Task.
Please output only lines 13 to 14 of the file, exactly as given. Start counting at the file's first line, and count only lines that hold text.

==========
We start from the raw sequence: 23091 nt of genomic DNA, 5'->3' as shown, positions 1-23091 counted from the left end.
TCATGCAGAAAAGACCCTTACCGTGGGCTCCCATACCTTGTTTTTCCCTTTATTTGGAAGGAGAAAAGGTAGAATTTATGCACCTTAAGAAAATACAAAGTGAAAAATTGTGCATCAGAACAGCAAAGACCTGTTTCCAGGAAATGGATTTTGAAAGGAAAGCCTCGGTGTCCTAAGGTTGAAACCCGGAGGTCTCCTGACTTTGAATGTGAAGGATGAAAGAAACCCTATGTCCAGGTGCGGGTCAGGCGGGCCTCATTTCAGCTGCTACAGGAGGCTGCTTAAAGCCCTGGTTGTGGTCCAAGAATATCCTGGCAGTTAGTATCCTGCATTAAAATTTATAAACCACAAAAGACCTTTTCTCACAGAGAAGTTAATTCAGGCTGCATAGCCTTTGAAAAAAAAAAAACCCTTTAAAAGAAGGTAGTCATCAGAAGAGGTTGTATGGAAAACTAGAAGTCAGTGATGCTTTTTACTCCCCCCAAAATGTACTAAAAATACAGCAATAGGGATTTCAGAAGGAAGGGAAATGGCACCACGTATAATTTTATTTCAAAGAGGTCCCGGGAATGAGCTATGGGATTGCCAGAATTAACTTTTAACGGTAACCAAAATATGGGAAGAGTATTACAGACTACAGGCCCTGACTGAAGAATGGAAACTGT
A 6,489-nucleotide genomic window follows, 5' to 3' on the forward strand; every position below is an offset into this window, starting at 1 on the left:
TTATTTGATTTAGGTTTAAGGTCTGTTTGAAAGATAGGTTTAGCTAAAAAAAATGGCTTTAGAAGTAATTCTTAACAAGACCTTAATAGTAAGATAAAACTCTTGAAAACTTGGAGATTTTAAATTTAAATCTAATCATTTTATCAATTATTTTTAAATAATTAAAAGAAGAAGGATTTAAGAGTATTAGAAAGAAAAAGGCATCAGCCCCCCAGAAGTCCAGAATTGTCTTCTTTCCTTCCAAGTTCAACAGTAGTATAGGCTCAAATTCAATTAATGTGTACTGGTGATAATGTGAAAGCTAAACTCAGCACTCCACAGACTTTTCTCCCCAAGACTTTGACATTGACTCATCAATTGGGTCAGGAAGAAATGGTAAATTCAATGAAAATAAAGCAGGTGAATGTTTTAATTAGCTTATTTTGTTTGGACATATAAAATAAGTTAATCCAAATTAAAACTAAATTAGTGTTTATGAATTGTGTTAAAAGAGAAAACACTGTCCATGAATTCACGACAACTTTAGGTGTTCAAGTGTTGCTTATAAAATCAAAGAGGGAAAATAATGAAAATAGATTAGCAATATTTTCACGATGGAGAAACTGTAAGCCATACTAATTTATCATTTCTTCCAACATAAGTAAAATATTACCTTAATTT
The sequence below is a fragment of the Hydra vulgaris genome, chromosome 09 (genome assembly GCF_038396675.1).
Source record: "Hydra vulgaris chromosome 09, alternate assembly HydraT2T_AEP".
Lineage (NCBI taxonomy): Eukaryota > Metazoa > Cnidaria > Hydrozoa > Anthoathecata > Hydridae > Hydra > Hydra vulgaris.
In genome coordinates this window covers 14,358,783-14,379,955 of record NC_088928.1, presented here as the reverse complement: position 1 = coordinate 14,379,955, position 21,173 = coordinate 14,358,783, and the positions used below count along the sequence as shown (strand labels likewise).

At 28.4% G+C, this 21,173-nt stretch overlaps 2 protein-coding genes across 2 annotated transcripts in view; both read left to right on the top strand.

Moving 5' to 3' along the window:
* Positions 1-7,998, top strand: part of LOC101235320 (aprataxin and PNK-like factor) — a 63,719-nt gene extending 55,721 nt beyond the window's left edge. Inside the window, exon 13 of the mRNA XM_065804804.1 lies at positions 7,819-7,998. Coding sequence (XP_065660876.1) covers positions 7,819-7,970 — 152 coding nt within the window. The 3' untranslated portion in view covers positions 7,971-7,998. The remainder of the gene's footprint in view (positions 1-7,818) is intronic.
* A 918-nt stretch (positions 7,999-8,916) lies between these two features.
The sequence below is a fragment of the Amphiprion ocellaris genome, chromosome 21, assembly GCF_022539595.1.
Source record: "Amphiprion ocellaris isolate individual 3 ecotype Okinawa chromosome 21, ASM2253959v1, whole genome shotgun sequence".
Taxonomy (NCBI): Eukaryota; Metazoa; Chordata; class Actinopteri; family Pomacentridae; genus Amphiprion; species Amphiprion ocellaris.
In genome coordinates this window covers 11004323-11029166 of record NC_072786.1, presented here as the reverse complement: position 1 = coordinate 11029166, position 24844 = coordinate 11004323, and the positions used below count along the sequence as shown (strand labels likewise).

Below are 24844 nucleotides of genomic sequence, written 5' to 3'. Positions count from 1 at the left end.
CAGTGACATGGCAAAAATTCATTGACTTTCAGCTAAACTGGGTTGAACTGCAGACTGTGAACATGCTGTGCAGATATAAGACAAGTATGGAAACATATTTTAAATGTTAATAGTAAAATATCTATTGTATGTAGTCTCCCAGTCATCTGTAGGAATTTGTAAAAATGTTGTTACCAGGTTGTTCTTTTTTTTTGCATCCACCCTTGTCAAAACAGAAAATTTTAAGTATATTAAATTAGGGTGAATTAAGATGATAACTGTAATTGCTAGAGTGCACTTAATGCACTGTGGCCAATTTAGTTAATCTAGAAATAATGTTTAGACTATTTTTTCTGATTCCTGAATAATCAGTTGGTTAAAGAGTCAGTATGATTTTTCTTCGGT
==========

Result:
The sequence below is a fragment of the Amphiprion ocellaris genome, chromosome 21, assembly GCF_022539595.1.
Source record: "Amphiprion ocellaris isolate individual 3 ecotype Okinawa chromosome 21, ASM2253959v1, whole genome shotgun sequence".